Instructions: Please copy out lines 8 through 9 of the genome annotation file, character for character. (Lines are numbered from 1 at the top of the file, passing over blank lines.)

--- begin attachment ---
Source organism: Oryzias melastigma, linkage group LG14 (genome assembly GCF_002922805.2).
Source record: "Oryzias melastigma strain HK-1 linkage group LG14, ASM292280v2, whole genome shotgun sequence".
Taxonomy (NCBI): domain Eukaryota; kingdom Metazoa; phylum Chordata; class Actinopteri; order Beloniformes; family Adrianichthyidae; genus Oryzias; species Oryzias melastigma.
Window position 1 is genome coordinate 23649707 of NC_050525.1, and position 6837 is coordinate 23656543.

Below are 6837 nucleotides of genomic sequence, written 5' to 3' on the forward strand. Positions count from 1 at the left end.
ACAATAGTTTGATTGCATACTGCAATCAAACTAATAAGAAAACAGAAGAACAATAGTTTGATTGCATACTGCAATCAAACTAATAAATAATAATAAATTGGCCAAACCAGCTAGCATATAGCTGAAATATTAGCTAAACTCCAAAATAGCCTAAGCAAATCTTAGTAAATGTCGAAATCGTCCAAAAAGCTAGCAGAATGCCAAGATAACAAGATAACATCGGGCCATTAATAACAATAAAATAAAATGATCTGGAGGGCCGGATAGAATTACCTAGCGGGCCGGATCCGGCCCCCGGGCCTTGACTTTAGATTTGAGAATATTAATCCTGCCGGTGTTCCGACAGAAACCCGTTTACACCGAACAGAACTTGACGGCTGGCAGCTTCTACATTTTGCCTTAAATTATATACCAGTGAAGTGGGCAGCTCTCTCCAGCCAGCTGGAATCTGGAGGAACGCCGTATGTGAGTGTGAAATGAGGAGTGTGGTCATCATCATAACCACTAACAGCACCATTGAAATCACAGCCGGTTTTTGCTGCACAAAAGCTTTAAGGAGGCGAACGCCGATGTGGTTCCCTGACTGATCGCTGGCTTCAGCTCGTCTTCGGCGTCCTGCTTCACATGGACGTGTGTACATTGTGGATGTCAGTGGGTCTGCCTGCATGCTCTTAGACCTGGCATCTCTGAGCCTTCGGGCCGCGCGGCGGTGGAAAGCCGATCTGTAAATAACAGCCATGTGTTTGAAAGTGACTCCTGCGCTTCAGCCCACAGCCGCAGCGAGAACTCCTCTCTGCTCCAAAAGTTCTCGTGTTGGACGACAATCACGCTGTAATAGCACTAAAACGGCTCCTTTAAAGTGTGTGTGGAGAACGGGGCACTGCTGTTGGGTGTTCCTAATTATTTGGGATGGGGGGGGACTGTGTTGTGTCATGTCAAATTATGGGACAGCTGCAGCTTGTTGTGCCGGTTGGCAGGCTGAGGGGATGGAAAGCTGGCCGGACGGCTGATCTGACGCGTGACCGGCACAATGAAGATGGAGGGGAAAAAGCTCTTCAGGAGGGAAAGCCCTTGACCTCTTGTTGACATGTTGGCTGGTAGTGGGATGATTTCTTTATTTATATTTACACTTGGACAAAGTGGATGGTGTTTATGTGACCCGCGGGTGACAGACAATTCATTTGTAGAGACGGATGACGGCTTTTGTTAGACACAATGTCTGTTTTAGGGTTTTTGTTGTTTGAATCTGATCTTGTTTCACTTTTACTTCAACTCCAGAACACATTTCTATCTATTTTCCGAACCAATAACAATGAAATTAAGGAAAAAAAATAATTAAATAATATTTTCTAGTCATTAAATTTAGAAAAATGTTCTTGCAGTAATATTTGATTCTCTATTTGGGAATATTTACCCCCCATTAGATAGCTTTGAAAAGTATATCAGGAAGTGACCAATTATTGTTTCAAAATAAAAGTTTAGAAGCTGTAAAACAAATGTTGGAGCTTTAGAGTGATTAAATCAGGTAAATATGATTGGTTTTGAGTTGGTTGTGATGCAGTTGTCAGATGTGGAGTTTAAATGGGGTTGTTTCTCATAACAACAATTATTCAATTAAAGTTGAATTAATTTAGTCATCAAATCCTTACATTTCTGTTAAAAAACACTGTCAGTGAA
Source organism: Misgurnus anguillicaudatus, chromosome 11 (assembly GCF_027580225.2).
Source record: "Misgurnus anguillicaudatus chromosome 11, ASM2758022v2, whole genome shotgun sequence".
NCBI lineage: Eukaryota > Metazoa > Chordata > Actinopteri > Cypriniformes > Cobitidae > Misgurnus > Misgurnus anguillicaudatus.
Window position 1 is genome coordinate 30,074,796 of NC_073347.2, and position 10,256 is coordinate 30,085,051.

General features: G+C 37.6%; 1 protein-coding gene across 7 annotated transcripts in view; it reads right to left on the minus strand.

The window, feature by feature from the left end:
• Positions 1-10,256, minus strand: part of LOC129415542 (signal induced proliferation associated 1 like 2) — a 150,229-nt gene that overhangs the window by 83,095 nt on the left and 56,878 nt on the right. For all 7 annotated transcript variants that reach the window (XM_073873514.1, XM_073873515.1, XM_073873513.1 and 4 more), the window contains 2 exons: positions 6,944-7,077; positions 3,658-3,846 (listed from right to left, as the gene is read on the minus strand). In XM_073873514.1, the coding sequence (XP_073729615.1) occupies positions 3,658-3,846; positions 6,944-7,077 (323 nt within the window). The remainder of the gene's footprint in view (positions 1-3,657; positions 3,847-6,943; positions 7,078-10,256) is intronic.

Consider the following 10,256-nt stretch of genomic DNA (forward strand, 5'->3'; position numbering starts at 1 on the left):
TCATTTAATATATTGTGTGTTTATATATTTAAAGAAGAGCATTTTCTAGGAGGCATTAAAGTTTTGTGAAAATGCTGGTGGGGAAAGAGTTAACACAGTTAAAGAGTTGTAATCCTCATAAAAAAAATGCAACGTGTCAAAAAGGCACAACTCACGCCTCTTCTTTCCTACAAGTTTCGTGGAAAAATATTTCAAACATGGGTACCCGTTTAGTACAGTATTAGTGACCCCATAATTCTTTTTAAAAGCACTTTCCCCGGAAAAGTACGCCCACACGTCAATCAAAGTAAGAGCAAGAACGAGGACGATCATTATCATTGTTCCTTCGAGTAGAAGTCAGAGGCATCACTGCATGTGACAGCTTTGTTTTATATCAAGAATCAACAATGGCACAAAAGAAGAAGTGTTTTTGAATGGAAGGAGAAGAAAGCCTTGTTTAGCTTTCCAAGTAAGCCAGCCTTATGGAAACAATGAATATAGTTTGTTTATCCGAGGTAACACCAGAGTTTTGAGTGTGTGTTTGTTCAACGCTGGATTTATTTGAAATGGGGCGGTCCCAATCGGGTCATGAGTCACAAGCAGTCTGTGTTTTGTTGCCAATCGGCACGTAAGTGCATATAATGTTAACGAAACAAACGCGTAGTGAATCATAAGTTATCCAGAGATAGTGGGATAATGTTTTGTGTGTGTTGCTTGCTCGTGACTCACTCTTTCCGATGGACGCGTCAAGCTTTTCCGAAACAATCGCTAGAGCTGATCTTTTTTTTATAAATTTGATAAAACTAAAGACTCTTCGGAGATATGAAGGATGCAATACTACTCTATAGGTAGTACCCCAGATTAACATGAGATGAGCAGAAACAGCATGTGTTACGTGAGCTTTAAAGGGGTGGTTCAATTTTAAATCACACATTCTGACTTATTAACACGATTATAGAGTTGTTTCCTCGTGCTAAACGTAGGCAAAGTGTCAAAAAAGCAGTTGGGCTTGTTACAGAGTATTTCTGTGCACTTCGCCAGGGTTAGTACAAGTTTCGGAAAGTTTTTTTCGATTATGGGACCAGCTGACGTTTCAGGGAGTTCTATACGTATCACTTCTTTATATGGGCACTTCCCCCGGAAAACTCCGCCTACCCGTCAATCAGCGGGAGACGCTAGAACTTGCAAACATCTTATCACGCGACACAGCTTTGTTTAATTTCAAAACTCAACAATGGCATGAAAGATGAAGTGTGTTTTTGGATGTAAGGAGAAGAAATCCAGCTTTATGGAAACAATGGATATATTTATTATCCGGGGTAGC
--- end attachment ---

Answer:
Source record: "Misgurnus anguillicaudatus chromosome 11, ASM2758022v2, whole genome shotgun sequence".
NCBI lineage: Eukaryota > Metazoa > Chordata > Actinopteri > Cypriniformes > Cobitidae > Misgurnus > Misgurnus anguillicaudatus.